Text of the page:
Polycystic Ovary Syndrome (PCOS)
Polycystic ovary syndrome (PCOS) can affect your reproductive system and how your body handles blood sugar. It can also affect your heart.
Hormone imbalances can cause several types of pregnancy problems and related problems, including:
- Infertility. This happens when the ovaries aren't releasing an egg every month.
- Repeat miscarriages.
- Reference Gestational diabetes Opens New Window during pregnancy.
- Increased blood pressure during pregnancy or delivery, having a larger than normal or smaller than normal baby, or having a premature baby.
- Precancer of the uterine lining (endometrial hyperplasia). This can happen when you don't have regular menstrual cycles, which normally build up and "clear off" the uterine lining every month.
- Uterine (endometrial) cancer. Risk during the reproductive years is 3 times greater in women who have PCOS than in women who ovulate monthly.Reference 2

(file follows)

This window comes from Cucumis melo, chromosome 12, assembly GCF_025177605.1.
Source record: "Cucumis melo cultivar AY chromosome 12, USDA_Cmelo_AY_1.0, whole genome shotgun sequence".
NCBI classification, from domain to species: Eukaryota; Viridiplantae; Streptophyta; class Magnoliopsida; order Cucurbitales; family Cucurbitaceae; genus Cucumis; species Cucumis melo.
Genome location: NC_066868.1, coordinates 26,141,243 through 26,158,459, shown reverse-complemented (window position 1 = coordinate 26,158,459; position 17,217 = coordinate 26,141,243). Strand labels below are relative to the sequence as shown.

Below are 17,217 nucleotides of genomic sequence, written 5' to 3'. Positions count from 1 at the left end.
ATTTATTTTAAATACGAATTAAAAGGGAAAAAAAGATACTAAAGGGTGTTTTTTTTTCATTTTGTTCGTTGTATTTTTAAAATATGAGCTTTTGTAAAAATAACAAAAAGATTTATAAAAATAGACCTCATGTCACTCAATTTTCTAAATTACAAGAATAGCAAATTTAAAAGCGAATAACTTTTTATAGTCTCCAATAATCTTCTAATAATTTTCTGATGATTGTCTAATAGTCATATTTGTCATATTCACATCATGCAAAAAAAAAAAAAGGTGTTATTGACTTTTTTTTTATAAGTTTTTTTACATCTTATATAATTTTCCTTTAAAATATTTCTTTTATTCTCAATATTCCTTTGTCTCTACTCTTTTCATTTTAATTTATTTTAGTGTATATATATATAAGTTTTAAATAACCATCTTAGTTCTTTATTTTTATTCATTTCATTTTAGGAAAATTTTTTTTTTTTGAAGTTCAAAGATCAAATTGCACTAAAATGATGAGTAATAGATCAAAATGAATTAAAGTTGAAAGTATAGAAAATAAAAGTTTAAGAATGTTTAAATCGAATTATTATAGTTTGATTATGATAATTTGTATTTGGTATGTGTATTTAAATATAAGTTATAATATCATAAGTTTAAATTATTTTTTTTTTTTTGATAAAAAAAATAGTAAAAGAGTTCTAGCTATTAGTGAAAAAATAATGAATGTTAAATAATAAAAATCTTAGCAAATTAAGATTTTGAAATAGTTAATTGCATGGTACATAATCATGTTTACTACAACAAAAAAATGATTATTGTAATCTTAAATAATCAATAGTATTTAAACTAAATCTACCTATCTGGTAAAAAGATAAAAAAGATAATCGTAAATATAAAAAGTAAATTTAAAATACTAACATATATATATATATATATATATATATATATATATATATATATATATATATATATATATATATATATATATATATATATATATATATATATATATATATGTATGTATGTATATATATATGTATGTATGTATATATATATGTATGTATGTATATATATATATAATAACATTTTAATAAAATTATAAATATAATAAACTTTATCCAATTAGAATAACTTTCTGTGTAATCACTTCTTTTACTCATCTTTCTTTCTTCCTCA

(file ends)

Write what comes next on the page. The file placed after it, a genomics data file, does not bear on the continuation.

Problems with blood sugar
Insulin is a hormone that helps your body's cells get the sugar they need for energy. Sometimes these cells don't fully respond to insulin. This is called insulin resistance. It can lead to diabetes.
Heart problems and stroke
High insulin levels from PCOS can lead to heart and blood vessel problems. These include:
- Hardening of the arteries (atherosclerosis).
- Reference Coronary artery disease Opens New Window and heart attack.
- High blood pressure.
- High cholesterol.
|By:||Reference Healthwise Staff||Last Revised: Reference February 7, 2012|
|Medical Review:||Reference Patrice Burgess, MD - Family Medicine
Reference Kirtly Jones, MD - Obstetrics and Gynecology